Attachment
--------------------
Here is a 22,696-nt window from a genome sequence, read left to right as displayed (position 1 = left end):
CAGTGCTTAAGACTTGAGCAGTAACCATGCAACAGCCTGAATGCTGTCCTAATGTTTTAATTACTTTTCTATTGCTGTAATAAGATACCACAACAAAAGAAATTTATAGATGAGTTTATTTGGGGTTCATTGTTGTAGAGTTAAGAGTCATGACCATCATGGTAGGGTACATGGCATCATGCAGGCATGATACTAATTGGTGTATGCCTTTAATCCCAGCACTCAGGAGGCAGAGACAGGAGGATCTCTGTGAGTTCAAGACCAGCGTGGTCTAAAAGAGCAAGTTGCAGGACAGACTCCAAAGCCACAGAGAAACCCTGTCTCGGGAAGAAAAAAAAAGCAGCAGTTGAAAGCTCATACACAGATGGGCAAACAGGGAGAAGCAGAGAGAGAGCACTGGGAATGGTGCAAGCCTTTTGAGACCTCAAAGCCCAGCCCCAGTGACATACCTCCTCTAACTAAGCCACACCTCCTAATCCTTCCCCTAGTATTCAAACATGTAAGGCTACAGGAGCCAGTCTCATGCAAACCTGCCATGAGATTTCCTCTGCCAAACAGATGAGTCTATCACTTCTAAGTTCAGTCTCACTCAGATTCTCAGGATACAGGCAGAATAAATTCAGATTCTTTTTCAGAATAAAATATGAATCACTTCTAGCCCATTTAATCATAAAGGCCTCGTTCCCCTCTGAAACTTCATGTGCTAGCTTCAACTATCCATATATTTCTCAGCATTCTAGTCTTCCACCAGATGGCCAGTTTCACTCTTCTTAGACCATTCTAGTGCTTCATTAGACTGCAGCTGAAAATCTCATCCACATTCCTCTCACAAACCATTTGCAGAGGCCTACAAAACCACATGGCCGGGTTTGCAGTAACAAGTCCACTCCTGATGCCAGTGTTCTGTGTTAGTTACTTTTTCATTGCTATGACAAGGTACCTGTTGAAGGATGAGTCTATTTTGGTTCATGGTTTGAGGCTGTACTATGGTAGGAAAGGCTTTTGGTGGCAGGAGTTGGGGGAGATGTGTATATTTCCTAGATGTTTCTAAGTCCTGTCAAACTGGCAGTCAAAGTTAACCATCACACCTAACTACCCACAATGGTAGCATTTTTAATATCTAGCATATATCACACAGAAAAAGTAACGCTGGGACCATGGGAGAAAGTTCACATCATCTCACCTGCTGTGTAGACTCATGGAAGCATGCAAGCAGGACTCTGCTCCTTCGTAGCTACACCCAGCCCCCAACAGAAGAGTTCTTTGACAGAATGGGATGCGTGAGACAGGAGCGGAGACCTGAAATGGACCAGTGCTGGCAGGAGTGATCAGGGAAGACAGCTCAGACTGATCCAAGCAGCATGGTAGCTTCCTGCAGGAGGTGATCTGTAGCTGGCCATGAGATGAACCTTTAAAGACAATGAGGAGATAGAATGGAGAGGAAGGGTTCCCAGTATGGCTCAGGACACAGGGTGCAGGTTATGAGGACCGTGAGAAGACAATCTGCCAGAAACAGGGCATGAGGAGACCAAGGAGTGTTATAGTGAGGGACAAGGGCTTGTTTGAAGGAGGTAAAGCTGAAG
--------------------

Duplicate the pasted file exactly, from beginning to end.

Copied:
Here is a 22,696-nt window from a genome sequence, read left to right as displayed (position 1 = left end):
CAGTGCTTAAGACTTGAGCAGTAACCATGCAACAGCCTGAATGCTGTCCTAATGTTTTAATTACTTTTCTATTGCTGTAATAAGATACCACAACAAAAGAAATTTATAGATGAGTTTATTTGGGGTTCATTGTTGTAGAGTTAAGAGTCATGACCATCATGGTAGGGTACATGGCATCATGCAGGCATGATACTAATTGGTGTATGCCTTTAATCCCAGCACTCAGGAGGCAGAGACAGGAGGATCTCTGTGAGTTCAAGACCAGCGTGGTCTAAAAGAGCAAGTTGCAGGACAGACTCCAAAGCCACAGAGAAACCCTGTCTCGGGAAGAAAAAAAAAGCAGCAGTTGAAAGCTCATACACAGATGGGCAAACAGGGAGAAGCAGAGAGAGAGCACTGGGAATGGTGCAAGCCTTTTGAGACCTCAAAGCCCAGCCCCAGTGACATACCTCCTCTAACTAAGCCACACCTCCTAATCCTTCCCCTAGTATTCAAACATGTAAGGCTACAGGAGCCAGTCTCATGCAAACCTGCCATGAGATTTCCTCTGCCAAACAGATGAGTCTATCACTTCTAAGTTCAGTCTCACTCAGATTCTCAGGATACAGGCAGAATAAATTCAGATTCTTTTTCAGAATAAAATATGAATCACTTCTAGCCCATTTAATCATAAAGGCCTCGTTCCCCTCTGAAACTTCATGTGCTAGCTTCAACTATCCATATATTTCTCAGCATTCTAGTCTTCCACCAGATGGCCAGTTTCACTCTTCTTAGACCATTCTAGTGCTTCATTAGACTGCAGCTGAAAATCTCATCCACATTCCTCTCACAAACCATTTGCAGAGGCCTACAAAACCACATGGCCGGGTTTGCAGTAACAAGTCCACTCCTGATGCCAGTGTTCTGTGTTAGTTACTTTTTCATTGCTATGACAAGGTACCTGTTGAAGGATGAGTCTATTTTGGTTCATGGTTTGAGGCTGTACTATGGTAGGAAAGGCTTTTGGTGGCAGGAGTTGGGGGAGATGTGTATATTTCCTAGATGTTTCTAAGTCCTGTCAAACTGGCAGTCAAAGTTAACCATCACACCTAACTACCCACAATGGTAGCATTTTTAATATCTAGCATATATCACACAGAAAAAGTAACGCTGGGACCATGGGAGAAAGTTCACATCATCTCACCTGCTGTGTAGACTCATGGAAGCATGCAAGCAGGACTCTGCTCCTTCGTAGCTACACCCAGCCCCCAACAGAAGAGTTCTTTGACAGAATGGGATGCGTGAGACAGGAGCGGAGACCTGAAATGGACCAGTGCTGGCAGGAGTGATCAGGGAAGACAGCTCAGACTGATCCAAGCAGCATGGTAGCTTCCTGCAGGAGGTGATCTGTAGCTGGCCATGAGATGAACCTTTAAAGACAATGAGGAGATAGAATGGAGAGGAAGGGTTCCCAGTATGGCTCAGGACACAGGGTGCAGGTTATGAGGACCGTGAGAAGACAATCTGCCAGAAACAGGGCATGAGGAGACCAAGGAGTGTTATAGTGAGGGACAAGGGCTTGTTTGAAGGAGGTAAAGCTGAAG